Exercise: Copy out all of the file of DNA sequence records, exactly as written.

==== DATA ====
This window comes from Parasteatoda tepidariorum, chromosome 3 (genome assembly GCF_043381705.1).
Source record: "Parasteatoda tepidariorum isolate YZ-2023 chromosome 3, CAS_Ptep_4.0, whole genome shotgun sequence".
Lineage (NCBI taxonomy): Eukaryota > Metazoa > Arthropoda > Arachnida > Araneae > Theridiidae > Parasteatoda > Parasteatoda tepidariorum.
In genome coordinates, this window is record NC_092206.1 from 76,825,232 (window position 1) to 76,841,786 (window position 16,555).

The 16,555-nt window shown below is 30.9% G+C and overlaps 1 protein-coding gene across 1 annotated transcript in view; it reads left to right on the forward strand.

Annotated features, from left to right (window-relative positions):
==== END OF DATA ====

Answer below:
This window comes from Parasteatoda tepidariorum, chromosome 3 (genome assembly GCF_043381705.1).
Source record: "Parasteatoda tepidariorum isolate YZ-2023 chromosome 3, CAS_Ptep_4.0, whole genome shotgun sequence".
Lineage (NCBI taxonomy): Eukaryota > Metazoa > Arthropoda > Arachnida > Araneae > Theridiidae > Parasteatoda > Parasteatoda tepidariorum.
In genome coordinates, this window is record NC_092206.1 from 76,825,232 (window position 1) to 76,841,786 (window position 16,555).

The 16,555-nt window shown below is 30.9% G+C and overlaps 1 protein-coding gene across 1 annotated transcript in view; it reads left to right on the forward strand.

Annotated features, from left to right (window-relative positions):